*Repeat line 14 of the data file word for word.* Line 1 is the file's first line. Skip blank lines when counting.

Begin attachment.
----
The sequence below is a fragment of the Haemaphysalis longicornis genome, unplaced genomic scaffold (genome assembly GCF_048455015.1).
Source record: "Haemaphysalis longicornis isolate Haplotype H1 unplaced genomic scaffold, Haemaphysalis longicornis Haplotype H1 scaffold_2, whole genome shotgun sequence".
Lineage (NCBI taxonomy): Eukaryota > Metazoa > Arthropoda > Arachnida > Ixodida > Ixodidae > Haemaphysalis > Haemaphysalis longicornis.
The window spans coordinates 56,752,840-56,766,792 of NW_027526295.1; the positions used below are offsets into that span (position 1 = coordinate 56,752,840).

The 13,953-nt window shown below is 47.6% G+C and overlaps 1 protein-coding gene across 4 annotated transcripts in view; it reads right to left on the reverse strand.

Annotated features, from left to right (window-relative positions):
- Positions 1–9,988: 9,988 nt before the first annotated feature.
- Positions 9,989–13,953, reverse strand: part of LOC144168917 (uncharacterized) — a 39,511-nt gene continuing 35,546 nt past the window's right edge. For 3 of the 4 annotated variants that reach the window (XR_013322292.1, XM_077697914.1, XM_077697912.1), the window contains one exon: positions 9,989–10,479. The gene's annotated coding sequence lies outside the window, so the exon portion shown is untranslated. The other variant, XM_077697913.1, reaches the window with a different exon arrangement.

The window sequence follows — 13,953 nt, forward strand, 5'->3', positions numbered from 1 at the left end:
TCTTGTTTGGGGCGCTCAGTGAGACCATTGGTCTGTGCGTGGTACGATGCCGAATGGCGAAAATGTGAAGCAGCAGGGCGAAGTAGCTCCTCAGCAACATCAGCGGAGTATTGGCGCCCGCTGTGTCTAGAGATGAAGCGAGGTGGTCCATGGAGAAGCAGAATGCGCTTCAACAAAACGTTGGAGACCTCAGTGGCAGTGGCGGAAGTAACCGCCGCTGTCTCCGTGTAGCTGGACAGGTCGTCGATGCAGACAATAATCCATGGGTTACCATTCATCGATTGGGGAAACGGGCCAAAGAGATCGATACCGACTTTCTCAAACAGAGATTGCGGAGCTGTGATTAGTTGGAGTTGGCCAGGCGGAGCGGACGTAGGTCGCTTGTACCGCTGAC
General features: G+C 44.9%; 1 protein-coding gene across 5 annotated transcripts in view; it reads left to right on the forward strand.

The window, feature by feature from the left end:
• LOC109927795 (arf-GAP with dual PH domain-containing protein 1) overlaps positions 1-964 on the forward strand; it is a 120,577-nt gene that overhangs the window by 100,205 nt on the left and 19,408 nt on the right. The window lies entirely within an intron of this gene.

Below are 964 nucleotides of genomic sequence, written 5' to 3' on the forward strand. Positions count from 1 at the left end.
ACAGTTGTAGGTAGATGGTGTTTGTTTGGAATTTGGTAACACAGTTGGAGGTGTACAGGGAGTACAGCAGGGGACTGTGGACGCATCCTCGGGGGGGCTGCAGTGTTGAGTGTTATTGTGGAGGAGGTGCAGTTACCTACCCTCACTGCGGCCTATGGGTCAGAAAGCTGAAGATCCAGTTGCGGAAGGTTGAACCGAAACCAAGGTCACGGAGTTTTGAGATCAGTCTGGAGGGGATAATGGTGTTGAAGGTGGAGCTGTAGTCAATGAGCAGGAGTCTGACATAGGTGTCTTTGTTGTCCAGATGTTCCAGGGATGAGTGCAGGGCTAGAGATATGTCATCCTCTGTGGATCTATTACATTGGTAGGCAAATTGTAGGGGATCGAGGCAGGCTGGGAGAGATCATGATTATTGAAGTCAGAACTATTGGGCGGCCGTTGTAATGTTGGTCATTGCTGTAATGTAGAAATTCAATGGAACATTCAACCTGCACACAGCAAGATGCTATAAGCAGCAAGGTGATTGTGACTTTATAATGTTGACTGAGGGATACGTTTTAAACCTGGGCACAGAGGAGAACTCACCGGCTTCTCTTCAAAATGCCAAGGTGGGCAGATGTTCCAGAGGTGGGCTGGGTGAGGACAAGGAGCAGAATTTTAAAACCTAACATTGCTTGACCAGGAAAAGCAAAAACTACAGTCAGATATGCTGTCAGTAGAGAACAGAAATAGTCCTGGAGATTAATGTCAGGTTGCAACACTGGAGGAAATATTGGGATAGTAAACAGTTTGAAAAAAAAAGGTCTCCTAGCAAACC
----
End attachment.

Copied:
Below are 964 nucleotides of genomic sequence, written 5' to 3' on the forward strand. Positions count from 1 at the left end.